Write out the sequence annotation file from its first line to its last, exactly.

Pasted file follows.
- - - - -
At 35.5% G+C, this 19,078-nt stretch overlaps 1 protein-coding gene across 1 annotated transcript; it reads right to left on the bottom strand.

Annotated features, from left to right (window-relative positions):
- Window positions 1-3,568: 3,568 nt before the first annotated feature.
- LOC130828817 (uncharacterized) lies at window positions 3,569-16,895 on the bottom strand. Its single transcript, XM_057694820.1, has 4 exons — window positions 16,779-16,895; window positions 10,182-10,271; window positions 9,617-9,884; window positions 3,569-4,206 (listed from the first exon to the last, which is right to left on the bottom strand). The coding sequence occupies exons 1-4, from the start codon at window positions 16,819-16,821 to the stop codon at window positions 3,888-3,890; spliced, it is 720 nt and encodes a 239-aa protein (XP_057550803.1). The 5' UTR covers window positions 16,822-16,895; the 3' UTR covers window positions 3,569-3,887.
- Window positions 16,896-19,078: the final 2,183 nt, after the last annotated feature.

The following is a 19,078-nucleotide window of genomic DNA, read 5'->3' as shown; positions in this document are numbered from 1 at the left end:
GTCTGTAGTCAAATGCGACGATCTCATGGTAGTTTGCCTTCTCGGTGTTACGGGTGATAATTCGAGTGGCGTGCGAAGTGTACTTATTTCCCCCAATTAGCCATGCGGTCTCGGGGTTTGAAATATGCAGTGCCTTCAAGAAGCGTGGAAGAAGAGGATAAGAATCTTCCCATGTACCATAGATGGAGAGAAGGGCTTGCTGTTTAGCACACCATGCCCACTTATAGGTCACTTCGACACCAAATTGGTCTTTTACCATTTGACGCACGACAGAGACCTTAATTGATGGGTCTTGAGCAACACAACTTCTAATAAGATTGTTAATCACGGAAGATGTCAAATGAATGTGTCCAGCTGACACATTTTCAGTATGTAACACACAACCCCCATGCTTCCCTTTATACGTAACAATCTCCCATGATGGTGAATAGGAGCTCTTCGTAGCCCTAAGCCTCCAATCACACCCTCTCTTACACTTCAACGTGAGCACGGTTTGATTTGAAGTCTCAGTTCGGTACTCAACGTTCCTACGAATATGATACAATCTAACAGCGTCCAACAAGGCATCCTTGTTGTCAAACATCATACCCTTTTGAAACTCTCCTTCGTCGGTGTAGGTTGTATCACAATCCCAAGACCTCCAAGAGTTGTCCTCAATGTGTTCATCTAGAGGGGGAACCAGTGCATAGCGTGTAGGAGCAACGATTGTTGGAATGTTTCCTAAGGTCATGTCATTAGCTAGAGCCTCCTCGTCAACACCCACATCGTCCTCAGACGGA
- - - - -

At 35.5% G+C, this 19,078-nt stretch overlaps 1 protein-coding gene across 1 annotated transcript; it reads right to left on the bottom strand.

Annotated features, from left to right (window-relative positions):
- Window positions 1-3,568: 3,568 nt before the first annotated feature.
- LOC130828817 (uncharacterized) lies at window positions 3,569-16,895 on the bottom strand. Its single transcript, XM_057694820.1, has 4 exons — window positions 16,779-16,895; window positions 10,182-10,271; window positions 9,617-9,884; window positions 3,569-4,206 (listed from the first exon to the last, which is right to left on the bottom strand). The coding sequence occupies exons 1-4, from the start codon at window positions 16,819-16,821 to the stop codon at window positions 3,888-3,890; spliced, it is 720 nt and encodes a 239-aa protein (XP_057550803.1). The 5' UTR covers window positions 16,822-16,895; the 3' UTR covers window positions 3,569-3,887.
- Window positions 16,896-19,078: the final 2,183 nt, after the last annotated feature.

The following is a 19,078-nucleotide window of genomic DNA, read 5'->3' as shown; positions in this document are numbered from 1 at the left end:
GTCTGTAGTCAAATGCGACGATCTCATGGTAGTTTGCCTTCTCGGTGTTACGGGTGATAATTCGAGTGGCGTGCGAAGTGTACTTATTTCCCCCAATTAGCCATGCGGTCTCGGGGTTTGAAATATGCAGTGCCTTCAAGAAGCGTGGAAGAAGAGGATAAGAATCTTCCCATGTACCATAGATGGAGAGAAGGGCTTGCTGTTTAGCACACCATGCCCACTTATAGGTCACTTCGACACCAAATTGGTCTTTTACCATTTGACGCACGACAGAGACCTTAATTGATGGGTCTTGAGCAACACAACTTCTAATAAGATTGTTAATCACGGAAGATGTCAAATGAATGTGTCCAGCTGACACATTTTCAGTATGTAACACACAACCCCCATGCTTCCCTTTATACGTAACAATCTCCCATGATGGTGAATAGGAGCTCTTCGTAGCCCTAAGCCTCCAATCACACCCTCTCTTACACTTCAACGTGAGCACGGTTTGATTTGAAGTCTCAGTTCGGTACTCAACGTTCCTACGAATATGATACAATCTAACAGCGTCCAACAAGGCATCCTTGTTGTCAAACATCATACCCTTTTGAAACTCTCCTTCGTCGGTGTAGGTTGTATCACAATCCCAAGACCTCCAAGAGTTGTCCTCAATGTGTTCATCTAGAGGGGGAACCAGTGCATAGCGTGTAGGAGCAACGATTGTTGGAATGTTTCCTAAGGTCATGTCATTAGCTAGAGCCTCCTCGTCAACACCCACATCGTCCTCAGACGGA